Several directories are always available in Linux because they are used by the system. These are:

Directory Use
/ The "Root" directory
/var Variables
/bin Binaries
/etc System
/sbin Special binaries
/usr Unix system resources / "universal system resources"
/usr/lib Installed program files
/mnt (or /media) Mounted devices
/dev Devices
/boot Boot loaders, kernel
/lib Libraries
/home Users' home directory

Users cannot write in any directory but their own home-directory (user pietje can only write in /home/pietje). Only root can write in other directories and can give permission to others to write elsewhere. All directories are readable to anyone unless root restricts it.

Details edit

  • /bin : Contains basic commands needed for navigation and for the system's initialization scripts.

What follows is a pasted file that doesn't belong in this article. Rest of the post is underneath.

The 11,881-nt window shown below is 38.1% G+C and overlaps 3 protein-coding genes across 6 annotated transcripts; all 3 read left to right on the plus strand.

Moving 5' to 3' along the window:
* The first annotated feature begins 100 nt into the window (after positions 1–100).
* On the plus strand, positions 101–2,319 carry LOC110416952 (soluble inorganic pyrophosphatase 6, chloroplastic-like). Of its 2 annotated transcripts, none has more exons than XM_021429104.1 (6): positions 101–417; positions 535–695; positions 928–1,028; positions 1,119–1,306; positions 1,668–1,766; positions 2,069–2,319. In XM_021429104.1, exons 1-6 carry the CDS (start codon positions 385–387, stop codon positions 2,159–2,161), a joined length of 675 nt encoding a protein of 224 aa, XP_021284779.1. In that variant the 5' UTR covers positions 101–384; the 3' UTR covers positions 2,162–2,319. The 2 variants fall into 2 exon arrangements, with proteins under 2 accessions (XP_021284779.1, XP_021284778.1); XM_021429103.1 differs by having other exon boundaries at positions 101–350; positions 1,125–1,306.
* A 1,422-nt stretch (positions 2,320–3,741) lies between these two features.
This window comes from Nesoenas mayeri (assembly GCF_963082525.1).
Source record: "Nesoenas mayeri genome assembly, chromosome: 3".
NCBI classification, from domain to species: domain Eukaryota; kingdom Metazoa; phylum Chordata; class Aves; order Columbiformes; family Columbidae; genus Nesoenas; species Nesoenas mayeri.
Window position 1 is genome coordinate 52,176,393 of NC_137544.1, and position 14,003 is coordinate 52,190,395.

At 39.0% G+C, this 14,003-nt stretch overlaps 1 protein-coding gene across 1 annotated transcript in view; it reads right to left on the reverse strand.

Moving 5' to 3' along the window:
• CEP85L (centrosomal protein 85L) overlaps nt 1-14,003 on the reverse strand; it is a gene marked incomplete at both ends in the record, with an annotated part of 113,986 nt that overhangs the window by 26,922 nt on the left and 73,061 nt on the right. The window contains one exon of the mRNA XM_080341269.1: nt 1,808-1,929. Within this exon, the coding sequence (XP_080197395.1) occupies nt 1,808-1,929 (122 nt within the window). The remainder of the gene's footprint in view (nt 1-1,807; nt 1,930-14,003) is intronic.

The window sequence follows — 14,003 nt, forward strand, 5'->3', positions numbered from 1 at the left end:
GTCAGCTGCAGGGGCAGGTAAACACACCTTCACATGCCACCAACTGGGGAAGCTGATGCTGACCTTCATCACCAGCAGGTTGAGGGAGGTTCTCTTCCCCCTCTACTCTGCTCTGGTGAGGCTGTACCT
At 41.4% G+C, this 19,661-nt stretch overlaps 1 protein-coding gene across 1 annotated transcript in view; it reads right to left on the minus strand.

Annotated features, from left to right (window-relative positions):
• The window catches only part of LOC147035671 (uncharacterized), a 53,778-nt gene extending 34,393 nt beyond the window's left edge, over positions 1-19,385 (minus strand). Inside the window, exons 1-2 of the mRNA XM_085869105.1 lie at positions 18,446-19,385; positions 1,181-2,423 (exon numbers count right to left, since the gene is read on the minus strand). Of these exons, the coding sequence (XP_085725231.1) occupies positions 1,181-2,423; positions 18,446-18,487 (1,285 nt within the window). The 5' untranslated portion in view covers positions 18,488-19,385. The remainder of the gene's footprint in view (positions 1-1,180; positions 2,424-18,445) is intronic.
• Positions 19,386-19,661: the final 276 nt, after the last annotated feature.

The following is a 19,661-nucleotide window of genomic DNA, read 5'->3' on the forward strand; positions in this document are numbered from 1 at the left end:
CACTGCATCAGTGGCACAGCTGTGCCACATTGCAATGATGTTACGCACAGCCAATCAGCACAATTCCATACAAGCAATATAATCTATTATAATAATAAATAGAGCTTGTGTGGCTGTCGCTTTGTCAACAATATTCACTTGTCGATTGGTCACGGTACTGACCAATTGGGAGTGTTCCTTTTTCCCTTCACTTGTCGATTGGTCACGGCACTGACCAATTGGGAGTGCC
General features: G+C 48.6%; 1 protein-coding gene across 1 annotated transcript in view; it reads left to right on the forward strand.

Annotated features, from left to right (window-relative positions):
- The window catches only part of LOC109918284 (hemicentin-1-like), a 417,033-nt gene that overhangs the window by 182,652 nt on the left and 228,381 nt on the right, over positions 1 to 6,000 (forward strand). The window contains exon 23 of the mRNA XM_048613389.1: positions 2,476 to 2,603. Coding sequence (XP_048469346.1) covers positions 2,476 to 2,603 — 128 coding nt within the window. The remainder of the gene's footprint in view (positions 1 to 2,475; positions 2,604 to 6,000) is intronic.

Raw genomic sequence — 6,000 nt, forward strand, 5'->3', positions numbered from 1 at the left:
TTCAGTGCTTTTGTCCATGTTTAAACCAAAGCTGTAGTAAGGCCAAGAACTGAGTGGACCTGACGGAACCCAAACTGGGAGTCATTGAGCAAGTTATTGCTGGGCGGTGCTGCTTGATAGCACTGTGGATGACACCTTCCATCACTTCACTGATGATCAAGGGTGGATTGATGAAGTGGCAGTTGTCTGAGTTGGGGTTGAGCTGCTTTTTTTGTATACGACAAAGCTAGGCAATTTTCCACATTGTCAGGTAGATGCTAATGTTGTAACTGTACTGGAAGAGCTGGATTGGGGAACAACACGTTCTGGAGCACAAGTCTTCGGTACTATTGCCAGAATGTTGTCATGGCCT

• /boot : Generally contains everything needed to boot, including the kernel and its configuration files and any files needed at runtime by your bootloader.
    • Note: "Boot" does not mean get your system into a useful state. It simply means fully execute the kernel and any modules needed to complete that mission.
  • /dev : Device files. In UNIX/Linux, it's often said, "everything is a file." In /dev you will find file representations of physical and virtual devices. Different devices have different representations, and can be interacted with in different ways. For example, you can cat a raw wav file into /dev/dsp (Digital Sound Processor, your sound card) to hear it. You can use the dd command line tool to interact with /dev/random to produce a stream of random data.